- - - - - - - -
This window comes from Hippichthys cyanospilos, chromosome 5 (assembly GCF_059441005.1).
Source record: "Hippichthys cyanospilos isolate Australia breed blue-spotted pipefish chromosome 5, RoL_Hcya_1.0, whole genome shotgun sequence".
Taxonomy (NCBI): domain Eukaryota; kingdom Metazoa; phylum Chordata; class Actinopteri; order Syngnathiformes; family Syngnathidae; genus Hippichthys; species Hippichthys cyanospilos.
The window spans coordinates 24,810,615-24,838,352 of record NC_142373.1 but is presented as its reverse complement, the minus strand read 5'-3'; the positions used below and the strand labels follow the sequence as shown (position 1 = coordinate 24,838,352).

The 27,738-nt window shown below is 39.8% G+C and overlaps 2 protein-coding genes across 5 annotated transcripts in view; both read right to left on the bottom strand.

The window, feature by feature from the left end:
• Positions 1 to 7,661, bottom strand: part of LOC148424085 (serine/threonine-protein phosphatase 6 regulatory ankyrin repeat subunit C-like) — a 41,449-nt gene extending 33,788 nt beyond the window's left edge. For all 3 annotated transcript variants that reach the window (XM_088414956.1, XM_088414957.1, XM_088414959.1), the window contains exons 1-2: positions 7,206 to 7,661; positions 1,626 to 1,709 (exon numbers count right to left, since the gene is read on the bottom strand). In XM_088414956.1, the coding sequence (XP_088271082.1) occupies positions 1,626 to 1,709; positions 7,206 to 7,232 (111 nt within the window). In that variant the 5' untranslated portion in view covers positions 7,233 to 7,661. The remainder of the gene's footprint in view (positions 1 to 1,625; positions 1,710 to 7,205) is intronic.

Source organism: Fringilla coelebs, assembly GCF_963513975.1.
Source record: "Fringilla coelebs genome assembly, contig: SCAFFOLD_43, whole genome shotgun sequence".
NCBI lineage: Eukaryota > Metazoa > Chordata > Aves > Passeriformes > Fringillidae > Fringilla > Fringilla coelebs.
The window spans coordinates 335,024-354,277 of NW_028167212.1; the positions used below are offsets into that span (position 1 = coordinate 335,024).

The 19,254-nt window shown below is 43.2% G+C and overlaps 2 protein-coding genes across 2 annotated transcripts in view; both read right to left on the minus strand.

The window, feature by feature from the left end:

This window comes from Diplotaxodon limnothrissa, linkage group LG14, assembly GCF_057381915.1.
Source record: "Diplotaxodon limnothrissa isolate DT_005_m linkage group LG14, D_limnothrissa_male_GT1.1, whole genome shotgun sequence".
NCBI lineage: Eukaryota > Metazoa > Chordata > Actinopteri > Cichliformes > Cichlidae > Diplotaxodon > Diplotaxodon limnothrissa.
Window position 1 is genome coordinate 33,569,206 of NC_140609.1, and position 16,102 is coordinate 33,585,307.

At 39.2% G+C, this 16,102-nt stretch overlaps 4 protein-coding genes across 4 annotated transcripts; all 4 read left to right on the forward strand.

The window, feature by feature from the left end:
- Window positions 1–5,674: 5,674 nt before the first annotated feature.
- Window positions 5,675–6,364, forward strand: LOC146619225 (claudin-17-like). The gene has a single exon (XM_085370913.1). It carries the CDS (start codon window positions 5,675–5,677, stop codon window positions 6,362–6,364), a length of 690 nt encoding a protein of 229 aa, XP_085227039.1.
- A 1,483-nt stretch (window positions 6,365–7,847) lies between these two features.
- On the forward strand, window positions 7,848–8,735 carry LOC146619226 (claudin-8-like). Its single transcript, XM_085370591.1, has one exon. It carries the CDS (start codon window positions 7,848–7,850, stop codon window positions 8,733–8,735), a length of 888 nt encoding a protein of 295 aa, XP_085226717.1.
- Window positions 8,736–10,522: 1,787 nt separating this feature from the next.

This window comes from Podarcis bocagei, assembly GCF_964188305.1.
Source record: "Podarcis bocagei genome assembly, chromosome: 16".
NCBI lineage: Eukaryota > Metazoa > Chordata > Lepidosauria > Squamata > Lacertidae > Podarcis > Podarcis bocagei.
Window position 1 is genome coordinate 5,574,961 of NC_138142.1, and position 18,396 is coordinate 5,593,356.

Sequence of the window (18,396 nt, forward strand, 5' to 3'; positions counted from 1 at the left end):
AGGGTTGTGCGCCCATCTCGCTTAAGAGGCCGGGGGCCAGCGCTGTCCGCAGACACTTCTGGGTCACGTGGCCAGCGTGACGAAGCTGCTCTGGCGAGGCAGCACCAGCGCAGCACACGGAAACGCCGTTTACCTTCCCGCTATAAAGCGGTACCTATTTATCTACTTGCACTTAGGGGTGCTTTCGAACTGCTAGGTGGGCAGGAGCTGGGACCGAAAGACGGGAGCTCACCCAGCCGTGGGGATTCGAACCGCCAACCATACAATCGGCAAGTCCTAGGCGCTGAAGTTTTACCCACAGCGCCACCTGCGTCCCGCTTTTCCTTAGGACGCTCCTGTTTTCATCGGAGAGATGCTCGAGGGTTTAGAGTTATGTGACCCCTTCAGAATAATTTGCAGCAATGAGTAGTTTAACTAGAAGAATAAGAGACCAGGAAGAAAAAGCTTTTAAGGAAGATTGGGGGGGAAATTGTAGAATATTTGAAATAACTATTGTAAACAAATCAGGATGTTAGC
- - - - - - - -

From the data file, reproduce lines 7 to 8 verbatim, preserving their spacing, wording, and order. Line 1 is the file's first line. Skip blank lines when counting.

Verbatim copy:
• Positions 1 to 7,661, bottom strand: part of LOC148424085 (serine/threonine-protein phosphatase 6 regulatory ankyrin repeat subunit C-like) — a 41,449-nt gene extending 33,788 nt beyond the window's left edge. For all 3 annotated transcript variants that reach the window (XM_088414956.1, XM_088414957.1, XM_088414959.1), the window contains exons 1-2: positions 7,206 to 7,661; positions 1,626 to 1,709 (exon numbers count right to left, since the gene is read on the bottom strand). In XM_088414956.1, the coding sequence (XP_088271082.1) occupies positions 1,626 to 1,709; positions 7,206 to 7,232 (111 nt within the window). In that variant the 5' untranslated portion in view covers positions 7,233 to 7,661. The remainder of the gene's footprint in view (positions 1 to 1,625; positions 1,710 to 7,205) is intronic.

Source organism: Fringilla coelebs, assembly GCF_963513975.1.